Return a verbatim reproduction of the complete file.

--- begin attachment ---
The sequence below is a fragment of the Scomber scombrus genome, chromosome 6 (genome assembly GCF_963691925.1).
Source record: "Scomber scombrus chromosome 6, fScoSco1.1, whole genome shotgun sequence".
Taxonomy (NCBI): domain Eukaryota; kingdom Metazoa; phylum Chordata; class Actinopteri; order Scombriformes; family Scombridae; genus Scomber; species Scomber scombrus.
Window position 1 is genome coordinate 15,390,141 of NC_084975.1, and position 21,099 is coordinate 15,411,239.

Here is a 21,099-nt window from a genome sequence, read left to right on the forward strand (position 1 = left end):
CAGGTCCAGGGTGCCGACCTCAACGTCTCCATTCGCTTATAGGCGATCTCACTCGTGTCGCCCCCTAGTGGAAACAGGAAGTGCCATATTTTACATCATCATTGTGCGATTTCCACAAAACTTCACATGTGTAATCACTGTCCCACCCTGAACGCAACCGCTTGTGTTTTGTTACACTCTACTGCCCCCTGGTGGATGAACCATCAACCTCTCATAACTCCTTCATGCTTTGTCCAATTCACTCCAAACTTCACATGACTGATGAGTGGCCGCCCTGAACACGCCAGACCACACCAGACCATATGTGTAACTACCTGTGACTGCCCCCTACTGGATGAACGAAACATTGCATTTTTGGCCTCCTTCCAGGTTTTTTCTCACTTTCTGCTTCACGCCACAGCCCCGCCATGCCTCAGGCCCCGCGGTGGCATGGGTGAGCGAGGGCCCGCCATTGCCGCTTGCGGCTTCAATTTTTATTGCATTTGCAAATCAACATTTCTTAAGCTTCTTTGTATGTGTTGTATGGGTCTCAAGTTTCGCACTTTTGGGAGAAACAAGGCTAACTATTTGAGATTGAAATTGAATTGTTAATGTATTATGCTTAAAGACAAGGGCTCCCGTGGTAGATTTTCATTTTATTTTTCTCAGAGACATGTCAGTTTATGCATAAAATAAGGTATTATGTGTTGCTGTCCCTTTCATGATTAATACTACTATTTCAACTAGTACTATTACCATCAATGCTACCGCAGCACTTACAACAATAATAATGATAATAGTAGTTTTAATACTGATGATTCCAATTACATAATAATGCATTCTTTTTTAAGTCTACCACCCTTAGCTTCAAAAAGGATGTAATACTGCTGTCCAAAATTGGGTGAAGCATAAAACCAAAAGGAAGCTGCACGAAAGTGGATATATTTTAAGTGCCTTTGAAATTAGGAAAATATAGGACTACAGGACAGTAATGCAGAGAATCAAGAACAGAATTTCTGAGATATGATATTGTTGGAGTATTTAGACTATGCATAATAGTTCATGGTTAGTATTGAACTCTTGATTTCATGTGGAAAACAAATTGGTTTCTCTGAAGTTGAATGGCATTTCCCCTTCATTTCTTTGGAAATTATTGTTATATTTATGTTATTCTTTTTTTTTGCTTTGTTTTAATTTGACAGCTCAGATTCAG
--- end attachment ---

The sequence below is a fragment of the Scomber scombrus genome, chromosome 6 (genome assembly GCF_963691925.1).
Source record: "Scomber scombrus chromosome 6, fScoSco1.1, whole genome shotgun sequence".
Taxonomy (NCBI): domain Eukaryota; kingdom Metazoa; phylum Chordata; class Actinopteri; order Scombriformes; family Scombridae; genus Scomber; species Scomber scombrus.
Window position 1 is genome coordinate 15,390,141 of NC_084975.1, and position 21,099 is coordinate 15,411,239.

Here is a 21,099-nt window from a genome sequence, read left to right on the forward strand (position 1 = left end):
CAGGTCCAGGGTGCCGACCTCAACGTCTCCATTCGCTTATAGGCGATCTCACTCGTGTCGCCCCCTAGTGGAAACAGGAAGTGCCATATTTTACATCATCATTGTGCGATTTCCACAAAACTTCACATGTGTAATCACTGTCCCACCCTGAACGCAACCGCTTGTGTTTTGTTACACTCTACTGCCCCCTGGTGGATGAACCATCAACCTCTCATAACTCCTTCATGCTTTGTCCAATTCACTCCAAACTTCACATGACTGATGAGTGGCCGCCCTGAACACGCCAGACCACACCAGACCATATGTGTAACTACCTGTGACTGCCCCCTACTGGATGAACGAAACATTGCATTTTTGGCCTCCTTCCAGGTTTTTTCTCACTTTCTGCTTCACGCCACAGCCCCGCCATGCCTCAGGCCCCGCGGTGGCATGGGTGAGCGAGGGCCCGCCATTGCCGCTTGCGGCTTCAATTTTTATTGCATTTGCAAATCAACATTTCTTAAGCTTCTTTGTATGTGTTGTATGGGTCTCAAGTTTCGCACTTTTGGGAGAAACAAGGCTAACTATTTGAGATTGAAATTGAATTGTTAATGTATTATGCTTAAAGACAAGGGCTCCCGTGGTAGATTTTCATTTTATTTTTCTCAGAGACATGTCAGTTTATGCATAAAATAAGGTATTATGTGTTGCTGTCCCTTTCATGATTAATACTACTATTTCAACTAGTACTATTACCATCAATGCTACCGCAGCACTTACAACAATAATAATGATAATAGTAGTTTTAATACTGATGATTCCAATTACATAATAATGCATTCTTTTTTAAGTCTACCACCCTTAGCTTCAAAAAGGATGTAATACTGCTGTCCAAAATTGGGTGAAGCATAAAACCAAAAGGAAGCTGCACGAAAGTGGATATATTTTAAGTGCCTTTGAAATTAGGAAAATATAGGACTACAGGACAGTAATGCAGAGAATCAAGAACAGAATTTCTGAGATATGATATTGTTGGAGTATTTAGACTATGCATAATAGTTCATGGTTAGTATTGAACTCTTGATTTCATGTGGAAAACAAATTGGTTTCTCTGAAGTTGAATGGCATTTCCCCTTCATTTCTTTGGAAATTATTGTTATATTTATGTTATTCTTTTTTTTTGCTTTGTTTTAATTTGACAGCTCAGATTCAG